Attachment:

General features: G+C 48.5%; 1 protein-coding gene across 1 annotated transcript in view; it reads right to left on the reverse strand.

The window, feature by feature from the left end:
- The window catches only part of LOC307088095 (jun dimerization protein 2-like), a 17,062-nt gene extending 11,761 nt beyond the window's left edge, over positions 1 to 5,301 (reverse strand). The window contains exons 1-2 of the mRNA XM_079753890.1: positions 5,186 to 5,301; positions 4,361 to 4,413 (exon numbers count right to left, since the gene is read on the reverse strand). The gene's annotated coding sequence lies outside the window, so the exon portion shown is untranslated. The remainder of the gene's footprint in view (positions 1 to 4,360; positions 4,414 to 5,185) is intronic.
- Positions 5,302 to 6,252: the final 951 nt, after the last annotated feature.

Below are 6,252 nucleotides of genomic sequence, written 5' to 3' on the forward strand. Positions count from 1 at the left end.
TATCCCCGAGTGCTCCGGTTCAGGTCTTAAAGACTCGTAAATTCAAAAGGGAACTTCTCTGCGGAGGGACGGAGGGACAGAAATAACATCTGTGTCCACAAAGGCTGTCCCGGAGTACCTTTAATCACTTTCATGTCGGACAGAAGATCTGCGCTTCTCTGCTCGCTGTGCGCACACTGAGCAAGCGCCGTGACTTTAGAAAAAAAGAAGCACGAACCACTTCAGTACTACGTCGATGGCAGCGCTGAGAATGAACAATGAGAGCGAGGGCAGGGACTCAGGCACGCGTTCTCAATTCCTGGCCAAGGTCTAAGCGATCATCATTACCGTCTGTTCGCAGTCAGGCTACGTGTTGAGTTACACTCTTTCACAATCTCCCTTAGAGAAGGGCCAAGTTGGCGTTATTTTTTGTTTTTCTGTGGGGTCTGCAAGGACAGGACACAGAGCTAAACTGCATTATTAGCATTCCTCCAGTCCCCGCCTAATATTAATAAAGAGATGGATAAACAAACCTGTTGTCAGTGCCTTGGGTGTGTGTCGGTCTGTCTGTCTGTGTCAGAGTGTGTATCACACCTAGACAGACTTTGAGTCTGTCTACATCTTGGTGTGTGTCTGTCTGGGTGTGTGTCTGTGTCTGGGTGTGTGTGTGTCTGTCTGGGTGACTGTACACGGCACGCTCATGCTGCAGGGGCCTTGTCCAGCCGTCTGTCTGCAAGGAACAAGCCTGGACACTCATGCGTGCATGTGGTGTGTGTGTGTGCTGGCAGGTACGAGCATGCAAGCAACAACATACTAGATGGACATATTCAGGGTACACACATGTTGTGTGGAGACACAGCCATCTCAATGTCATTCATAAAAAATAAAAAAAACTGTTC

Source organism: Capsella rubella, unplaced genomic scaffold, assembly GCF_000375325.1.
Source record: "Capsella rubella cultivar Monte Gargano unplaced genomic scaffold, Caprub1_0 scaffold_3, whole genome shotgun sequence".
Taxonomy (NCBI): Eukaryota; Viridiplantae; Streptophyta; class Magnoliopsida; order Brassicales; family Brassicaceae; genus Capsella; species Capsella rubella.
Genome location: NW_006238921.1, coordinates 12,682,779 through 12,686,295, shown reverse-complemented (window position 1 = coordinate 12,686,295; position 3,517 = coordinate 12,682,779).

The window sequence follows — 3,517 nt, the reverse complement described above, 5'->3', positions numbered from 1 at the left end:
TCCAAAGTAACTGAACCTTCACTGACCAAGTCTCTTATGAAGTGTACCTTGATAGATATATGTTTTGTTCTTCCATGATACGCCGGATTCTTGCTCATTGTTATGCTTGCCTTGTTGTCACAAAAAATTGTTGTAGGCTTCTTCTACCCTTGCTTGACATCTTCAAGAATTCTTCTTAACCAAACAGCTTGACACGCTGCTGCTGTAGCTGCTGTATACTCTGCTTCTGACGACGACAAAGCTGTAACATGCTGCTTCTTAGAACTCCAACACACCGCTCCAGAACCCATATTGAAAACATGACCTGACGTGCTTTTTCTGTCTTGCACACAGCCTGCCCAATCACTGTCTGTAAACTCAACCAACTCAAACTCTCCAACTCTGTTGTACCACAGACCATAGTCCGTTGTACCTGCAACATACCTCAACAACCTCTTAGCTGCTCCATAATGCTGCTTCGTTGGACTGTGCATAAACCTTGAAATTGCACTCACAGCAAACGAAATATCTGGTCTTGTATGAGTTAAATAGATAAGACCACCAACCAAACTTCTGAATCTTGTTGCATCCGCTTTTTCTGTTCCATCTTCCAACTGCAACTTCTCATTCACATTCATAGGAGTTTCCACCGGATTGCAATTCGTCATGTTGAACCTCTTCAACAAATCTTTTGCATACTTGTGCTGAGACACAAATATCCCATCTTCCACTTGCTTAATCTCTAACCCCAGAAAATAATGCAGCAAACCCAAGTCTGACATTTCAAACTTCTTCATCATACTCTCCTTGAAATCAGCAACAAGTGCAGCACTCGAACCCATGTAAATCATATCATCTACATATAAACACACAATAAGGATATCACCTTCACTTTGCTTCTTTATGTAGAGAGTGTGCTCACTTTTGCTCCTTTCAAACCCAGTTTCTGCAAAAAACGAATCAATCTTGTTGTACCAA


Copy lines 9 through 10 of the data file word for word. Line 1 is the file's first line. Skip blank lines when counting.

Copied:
Taxonomy (NCBI): Eukaryota; Viridiplantae; Streptophyta; class Magnoliopsida; order Brassicales; family Brassicaceae; genus Capsella; species Capsella rubella.
Genome location: NW_006238921.1, coordinates 12,682,779 through 12,686,295, shown reverse-complemented (window position 1 = coordinate 12,686,295; position 3,517 = coordinate 12,682,779).